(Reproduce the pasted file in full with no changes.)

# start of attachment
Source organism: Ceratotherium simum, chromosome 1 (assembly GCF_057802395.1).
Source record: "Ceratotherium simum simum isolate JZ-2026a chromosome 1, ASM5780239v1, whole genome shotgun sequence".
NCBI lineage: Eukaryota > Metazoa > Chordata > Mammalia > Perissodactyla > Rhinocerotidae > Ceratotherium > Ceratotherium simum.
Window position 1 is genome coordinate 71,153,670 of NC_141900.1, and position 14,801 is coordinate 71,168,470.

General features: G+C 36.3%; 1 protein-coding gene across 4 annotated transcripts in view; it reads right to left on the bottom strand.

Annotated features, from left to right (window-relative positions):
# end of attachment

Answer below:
Source organism: Ceratotherium simum, chromosome 1 (assembly GCF_057802395.1).
Source record: "Ceratotherium simum simum isolate JZ-2026a chromosome 1, ASM5780239v1, whole genome shotgun sequence".
NCBI lineage: Eukaryota > Metazoa > Chordata > Mammalia > Perissodactyla > Rhinocerotidae > Ceratotherium > Ceratotherium simum.
Window position 1 is genome coordinate 71,153,670 of NC_141900.1, and position 14,801 is coordinate 71,168,470.

General features: G+C 36.3%; 1 protein-coding gene across 4 annotated transcripts in view; it reads right to left on the bottom strand.

Annotated features, from left to right (window-relative positions):